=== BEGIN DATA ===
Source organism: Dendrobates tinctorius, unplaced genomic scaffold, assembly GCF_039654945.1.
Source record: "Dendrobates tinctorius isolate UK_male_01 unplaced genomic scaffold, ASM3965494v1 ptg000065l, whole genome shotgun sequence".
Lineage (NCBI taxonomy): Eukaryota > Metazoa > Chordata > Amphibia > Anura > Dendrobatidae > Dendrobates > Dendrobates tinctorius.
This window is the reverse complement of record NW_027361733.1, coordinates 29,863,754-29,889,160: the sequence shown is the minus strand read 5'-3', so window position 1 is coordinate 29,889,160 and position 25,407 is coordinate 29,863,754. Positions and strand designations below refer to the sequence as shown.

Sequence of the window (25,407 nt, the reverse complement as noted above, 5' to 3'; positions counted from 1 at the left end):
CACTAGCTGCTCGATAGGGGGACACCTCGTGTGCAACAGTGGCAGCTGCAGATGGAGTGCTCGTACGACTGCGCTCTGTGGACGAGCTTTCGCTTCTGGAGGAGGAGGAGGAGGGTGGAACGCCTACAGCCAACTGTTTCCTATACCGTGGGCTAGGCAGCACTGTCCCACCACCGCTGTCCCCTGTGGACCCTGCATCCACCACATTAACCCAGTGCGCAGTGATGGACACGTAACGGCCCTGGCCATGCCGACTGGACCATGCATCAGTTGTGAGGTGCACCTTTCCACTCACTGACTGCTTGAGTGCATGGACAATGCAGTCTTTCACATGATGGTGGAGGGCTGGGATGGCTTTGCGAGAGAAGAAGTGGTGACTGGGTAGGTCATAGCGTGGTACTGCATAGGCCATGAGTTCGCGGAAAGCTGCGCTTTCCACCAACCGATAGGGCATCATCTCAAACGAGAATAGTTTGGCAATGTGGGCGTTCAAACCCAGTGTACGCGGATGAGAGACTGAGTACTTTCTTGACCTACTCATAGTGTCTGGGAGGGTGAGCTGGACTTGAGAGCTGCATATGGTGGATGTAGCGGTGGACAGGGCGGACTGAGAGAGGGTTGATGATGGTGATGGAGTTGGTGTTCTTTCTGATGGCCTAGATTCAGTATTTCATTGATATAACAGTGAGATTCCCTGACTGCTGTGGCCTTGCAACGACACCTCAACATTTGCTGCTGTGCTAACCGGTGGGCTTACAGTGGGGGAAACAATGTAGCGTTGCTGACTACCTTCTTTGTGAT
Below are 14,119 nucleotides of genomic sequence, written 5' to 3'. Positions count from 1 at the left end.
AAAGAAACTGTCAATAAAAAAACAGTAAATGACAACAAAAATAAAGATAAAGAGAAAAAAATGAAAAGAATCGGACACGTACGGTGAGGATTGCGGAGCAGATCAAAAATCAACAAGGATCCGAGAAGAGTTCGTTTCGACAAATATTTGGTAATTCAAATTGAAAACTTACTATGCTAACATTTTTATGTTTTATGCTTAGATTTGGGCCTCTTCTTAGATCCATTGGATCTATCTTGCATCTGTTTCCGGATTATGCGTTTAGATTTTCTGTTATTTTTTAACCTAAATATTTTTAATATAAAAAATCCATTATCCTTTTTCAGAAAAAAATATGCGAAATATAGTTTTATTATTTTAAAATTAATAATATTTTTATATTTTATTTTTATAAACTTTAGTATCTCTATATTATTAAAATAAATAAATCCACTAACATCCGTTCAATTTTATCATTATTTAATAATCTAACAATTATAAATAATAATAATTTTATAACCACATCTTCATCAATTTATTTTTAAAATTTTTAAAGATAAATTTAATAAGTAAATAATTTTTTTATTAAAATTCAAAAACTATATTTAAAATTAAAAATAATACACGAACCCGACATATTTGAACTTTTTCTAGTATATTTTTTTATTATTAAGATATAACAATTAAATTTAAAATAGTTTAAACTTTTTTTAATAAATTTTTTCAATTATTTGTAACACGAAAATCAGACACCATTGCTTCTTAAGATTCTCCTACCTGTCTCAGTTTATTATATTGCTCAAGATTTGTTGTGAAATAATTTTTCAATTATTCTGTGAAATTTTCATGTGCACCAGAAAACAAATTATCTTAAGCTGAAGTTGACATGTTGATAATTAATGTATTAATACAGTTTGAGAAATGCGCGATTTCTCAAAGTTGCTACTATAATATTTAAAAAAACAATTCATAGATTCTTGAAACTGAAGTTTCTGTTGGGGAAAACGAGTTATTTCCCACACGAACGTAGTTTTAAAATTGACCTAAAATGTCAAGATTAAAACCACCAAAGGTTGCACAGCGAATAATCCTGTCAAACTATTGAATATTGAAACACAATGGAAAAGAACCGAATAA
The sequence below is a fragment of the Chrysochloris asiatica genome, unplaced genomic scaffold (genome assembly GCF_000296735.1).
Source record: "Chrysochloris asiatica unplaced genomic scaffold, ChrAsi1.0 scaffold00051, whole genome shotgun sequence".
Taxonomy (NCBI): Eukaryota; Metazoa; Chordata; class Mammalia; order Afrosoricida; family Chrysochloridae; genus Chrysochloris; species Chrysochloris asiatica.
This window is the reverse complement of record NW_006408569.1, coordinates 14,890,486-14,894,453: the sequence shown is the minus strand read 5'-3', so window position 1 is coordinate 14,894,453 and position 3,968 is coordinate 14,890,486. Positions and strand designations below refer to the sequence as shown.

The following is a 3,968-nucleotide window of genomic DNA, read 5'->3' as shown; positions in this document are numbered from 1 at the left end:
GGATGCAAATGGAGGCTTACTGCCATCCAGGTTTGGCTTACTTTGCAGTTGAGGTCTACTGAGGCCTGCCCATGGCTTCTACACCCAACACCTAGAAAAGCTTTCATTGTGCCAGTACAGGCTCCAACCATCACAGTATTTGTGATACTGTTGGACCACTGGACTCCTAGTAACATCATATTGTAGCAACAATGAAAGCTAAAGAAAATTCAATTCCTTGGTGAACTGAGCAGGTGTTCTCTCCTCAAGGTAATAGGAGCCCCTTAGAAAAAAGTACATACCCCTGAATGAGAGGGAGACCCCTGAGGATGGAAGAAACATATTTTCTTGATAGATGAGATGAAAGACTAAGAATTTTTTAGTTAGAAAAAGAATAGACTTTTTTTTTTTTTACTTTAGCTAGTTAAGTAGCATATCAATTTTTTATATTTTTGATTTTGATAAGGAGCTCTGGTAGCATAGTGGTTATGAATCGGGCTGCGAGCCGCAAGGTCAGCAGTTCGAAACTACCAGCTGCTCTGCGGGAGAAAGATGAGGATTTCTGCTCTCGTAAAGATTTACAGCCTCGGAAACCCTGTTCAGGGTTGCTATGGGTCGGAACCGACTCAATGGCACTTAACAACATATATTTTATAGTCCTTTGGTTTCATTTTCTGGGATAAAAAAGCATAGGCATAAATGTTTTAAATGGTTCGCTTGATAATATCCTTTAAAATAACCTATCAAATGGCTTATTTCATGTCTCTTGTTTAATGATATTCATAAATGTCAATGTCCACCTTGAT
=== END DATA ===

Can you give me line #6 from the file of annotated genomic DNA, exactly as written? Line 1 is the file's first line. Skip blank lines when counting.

CACTAGCTGCTCGATAGGGGGACACCTCGTGTGCAACAGTGGCAGCTGCAGATGGAGTGCTCGTACGACTGCGCTCTGTGGACGAGCTTTCGCTTCTGGAGGAGGAGGAGGAGGGTGGAACGCCTACAGCCAACTGTTTCCTATACCGTGGGCTAGGCAGCACTGTCCCACCACCGCTGTCCCCTGTGGACCCTGCATCCACCACATTAACCCAGTGCGCAGTGATGGACACGTAACGGCCCTGGCCATGCCGACTGGACCATGCATCAGTTGTGAGGTGCACCTTTCCACTCACTGACTGCTTGAGTGCATGGACAATGCAGTCTTTCACATGATGGTGGAGGGCTGGGATGGCTTTGCGAGAGAAGAAGTGGTGACTGGGTAGGTCATAGCGTGGTACTGCATAGGCCATGAGTTCGCGGAAAGCTGCGCTTTCCACCAACCGATAGGGCATCATCTCAAACGAGAATAGTTTGGCAATGTGGGCGTTCAAACCCAGTGTACGCGGATGAGAGACTGAGTACTTTCTTGACCTACTCATAGTGTCTGGGAGGGTGAGCTGGACTTGAGAGCTGCATATGGTGGATGTAGCGGTGGACAGGGCGGACTGAGAGAGGGTTGATGATGGTGATGGAGTTGGTGTTCTTTCTGATGGCCTAGATTCAGTATTTCATTGATATAACAGTGAGATTCCCTGACTGCTGTGGCCTTGCAACGACACCTCAACATTTGCTGCTGTGCTAACCGGTGGGCTTACAGTGGGGGAAACAATGTAGCGTTGCTGACTACCTTCTTTGTGAT